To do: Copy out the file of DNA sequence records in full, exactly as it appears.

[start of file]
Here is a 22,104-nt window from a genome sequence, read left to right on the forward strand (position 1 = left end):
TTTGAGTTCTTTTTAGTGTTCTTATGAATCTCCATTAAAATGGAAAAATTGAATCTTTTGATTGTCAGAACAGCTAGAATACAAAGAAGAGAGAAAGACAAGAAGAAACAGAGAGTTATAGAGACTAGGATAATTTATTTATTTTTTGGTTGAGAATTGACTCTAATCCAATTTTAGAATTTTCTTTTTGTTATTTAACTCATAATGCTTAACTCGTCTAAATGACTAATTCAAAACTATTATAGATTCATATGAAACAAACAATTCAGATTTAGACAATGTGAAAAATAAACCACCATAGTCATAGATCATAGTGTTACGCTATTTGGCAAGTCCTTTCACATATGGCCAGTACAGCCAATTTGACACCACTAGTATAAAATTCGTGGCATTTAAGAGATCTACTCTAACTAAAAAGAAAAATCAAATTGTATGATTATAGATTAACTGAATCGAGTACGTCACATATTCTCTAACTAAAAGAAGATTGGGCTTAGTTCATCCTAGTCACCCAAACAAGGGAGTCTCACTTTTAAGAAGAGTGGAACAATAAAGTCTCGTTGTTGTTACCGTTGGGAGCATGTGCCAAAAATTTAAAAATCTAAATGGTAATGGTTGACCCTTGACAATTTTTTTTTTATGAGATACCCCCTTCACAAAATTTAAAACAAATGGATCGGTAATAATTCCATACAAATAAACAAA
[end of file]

Here is a 22,104-nt window from a genome sequence, read left to right on the forward strand (position 1 = left end):
TTTGAGTTCTTTTTAGTGTTCTTATGAATCTCCATTAAAATGGAAAAATTGAATCTTTTGATTGTCAGAACAGCTAGAATACAAAGAAGAGAGAAAGACAAGAAGAAACAGAGAGTTATAGAGACTAGGATAATTTATTTATTTTTTGGTTGAGAATTGACTCTAATCCAATTTTAGAATTTTCTTTTTGTTATTTAACTCATAATGCTTAACTCGTCTAAATGACTAATTCAAAACTATTATAGATTCATATGAAACAAACAATTCAGATTTAGACAATGTGAAAAATAAACCACCATAGTCATAGATCATAGTGTTACGCTATTTGGCAAGTCCTTTCACATATGGCCAGTACAGCCAATTTGACACCACTAGTATAAAATTCGTGGCATTTAAGAGATCTACTCTAACTAAAAAGAAAAATCAAATTGTATGATTATAGATTAACTGAATCGAGTACGTCACATATTCTCTAACTAAAAGAAGATTGGGCTTAGTTCATCCTAGTCACCCAAACAAGGGAGTCTCACTTTTAAGAAGAGTGGAACAATAAAGTCTCGTTGTTGTTACCGTTGGGAGCATGTGCCAAAAATTTAAAAATCTAAATGGTAATGGTTGACCCTTGACAATTTTTTTTTTATGAGATACCCCCTTCACAAAATTTAAAACAAATGGATCGGTAATAATTCCATACAAATAAACAAA